Acting Defense Secretary Defends ‘Slush Fund’ Account

Acting Defense Secretary Defends ‘Slush Fund’ Account


Testifying before Congress on Thursday for the first time since stepping into the top leadership role at the Pentagon, Acting Secretary of Defense Patrick Shanahan defended his department’s $718 billion budget request for 2020 against accusations that it deployed a budget gimmick to boost its top line.

Members of the Senate Armed Services Committee focused on the $164 billion request for the Overseas Contingency Operations account, which includes $98 billion for basic Pentagon activities unrelated to war-fighting. The OCO account is not subject to budget caps that may take effect in 2020, and shifting money into the account would allow the Defense Department to reduce its base budget request to $545 billion while still receiving an overall funding boost (see the chart from Defense One below).

"You're asking at least for $98 billion for things that have nothing to do with contingency operations," Sen. Elizabeth Warren (D-MA) told Shanahan. "What we're really talking about here is the establishment of a slush fund to hide what is happening with defense spending."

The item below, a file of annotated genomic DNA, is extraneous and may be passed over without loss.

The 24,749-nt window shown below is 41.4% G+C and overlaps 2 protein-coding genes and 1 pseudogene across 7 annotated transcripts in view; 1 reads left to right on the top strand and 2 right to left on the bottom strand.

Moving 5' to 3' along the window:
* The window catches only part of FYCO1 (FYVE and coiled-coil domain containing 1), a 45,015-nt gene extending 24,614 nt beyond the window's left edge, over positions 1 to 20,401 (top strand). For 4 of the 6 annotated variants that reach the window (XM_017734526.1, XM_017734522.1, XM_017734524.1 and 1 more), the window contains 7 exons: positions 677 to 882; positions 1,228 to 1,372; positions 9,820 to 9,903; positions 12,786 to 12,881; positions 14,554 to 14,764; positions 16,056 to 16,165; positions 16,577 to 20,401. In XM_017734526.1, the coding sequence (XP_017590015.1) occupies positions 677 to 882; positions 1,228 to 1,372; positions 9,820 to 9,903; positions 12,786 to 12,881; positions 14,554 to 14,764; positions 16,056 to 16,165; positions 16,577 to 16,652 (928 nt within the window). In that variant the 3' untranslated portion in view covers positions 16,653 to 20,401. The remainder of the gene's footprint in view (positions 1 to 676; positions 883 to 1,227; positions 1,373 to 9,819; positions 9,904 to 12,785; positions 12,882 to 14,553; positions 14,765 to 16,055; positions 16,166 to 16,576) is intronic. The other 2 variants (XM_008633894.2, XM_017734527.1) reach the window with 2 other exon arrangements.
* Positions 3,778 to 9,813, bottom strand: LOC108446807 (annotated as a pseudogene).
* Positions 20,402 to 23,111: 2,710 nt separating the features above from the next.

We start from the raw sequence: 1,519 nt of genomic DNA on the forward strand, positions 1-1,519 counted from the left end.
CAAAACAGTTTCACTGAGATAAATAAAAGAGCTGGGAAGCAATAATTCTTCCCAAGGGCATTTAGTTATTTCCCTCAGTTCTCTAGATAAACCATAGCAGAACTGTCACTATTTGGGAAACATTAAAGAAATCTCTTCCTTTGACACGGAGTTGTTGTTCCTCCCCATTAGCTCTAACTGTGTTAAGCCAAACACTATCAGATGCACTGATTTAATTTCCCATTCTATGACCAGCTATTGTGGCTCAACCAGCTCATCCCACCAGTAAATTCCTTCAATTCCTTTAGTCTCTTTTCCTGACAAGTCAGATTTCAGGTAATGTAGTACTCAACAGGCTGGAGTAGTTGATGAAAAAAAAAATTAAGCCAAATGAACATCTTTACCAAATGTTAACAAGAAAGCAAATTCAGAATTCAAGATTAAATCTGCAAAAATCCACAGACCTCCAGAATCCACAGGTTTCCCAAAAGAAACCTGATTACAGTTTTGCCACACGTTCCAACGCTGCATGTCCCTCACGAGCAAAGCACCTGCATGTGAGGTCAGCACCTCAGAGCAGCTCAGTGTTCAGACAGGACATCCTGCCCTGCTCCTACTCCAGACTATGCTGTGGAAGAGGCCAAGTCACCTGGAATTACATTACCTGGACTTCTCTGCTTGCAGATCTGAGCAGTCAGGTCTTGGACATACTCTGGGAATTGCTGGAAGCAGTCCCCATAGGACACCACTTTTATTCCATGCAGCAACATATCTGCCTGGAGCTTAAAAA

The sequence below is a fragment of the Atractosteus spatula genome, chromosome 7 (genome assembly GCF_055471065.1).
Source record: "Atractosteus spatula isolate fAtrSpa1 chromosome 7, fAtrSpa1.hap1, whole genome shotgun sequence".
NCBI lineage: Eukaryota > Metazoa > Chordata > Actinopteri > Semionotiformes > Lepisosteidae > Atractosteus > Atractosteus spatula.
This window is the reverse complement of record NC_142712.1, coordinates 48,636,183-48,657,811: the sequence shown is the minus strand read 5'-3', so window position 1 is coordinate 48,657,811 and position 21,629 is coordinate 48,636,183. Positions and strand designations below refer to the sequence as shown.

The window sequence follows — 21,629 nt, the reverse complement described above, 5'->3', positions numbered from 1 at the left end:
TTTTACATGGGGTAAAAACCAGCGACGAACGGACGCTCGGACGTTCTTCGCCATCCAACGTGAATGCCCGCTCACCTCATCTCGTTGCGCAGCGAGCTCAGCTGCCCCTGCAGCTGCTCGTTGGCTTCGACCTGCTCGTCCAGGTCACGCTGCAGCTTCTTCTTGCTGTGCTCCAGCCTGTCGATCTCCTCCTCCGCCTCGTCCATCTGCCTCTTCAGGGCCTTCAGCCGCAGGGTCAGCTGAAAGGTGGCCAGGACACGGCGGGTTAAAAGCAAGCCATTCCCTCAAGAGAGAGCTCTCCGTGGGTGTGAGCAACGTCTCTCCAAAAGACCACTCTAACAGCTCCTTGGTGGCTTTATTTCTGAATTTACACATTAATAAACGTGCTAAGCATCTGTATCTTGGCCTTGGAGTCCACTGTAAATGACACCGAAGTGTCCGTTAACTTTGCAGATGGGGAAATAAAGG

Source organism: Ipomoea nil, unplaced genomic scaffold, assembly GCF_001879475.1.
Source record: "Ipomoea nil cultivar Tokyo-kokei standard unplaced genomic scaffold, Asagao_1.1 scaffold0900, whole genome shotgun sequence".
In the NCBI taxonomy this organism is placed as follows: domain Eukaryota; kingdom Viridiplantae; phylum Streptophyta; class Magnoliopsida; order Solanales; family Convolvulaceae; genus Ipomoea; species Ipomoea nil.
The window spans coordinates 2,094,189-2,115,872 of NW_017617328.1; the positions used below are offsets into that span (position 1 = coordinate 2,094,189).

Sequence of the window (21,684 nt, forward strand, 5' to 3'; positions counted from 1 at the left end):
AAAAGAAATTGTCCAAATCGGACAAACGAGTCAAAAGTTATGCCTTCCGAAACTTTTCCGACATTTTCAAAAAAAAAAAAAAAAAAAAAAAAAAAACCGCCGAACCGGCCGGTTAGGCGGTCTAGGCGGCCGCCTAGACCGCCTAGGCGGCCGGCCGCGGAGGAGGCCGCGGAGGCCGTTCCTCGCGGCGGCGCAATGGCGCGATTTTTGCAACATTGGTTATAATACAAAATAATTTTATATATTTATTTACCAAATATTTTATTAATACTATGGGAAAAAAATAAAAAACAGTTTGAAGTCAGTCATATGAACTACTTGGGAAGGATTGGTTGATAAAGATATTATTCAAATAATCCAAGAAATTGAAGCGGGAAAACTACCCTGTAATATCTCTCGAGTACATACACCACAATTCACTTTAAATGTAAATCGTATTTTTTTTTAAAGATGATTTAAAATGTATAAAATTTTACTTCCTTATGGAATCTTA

Shanahan, a long-term Boeing executive who served as Deputy Secretary of Defense starting in 2017 and was elevated to his current position when James N. Mattis stepped down from the role in December, said the Pentagon was simply trying to be transparent with Congress. He admitted that the additional money added to OCO request for 2020 and 2021 should be in the regular budget but denied that the OCO was operating as a slush fund.

The acting defense chief also pushed back against reports that said the U.S. was asking allies to fully cover the cost of U.S. troop deployments in their territories while paying a premium of as much as 50 percent for the privilege.

"Senator, we won't do cost plus 50 percent," Shanahan said to Sen. Dan Sullivan (R-AK). “We’re not going to run a business, and we’re not going to run a charity. The important part is that people pay their fair share — and payment comes in lots of different forms. It can be contributions, like in Afghanistan,” Shanahan said. “But at the end of the day, people need to carry their fair share, and not everyone can contribute, but it is not about cost-plus 50 percent.”

And Shanahan tussled with senators over the fate of military construction funds that are being shifted to pay for the construction of the border wall. Lawmakers wanted details on which construction projects would be cut or delayed, but Shanahan said that he didn’t have all of the information and would send it to the senators later in the day.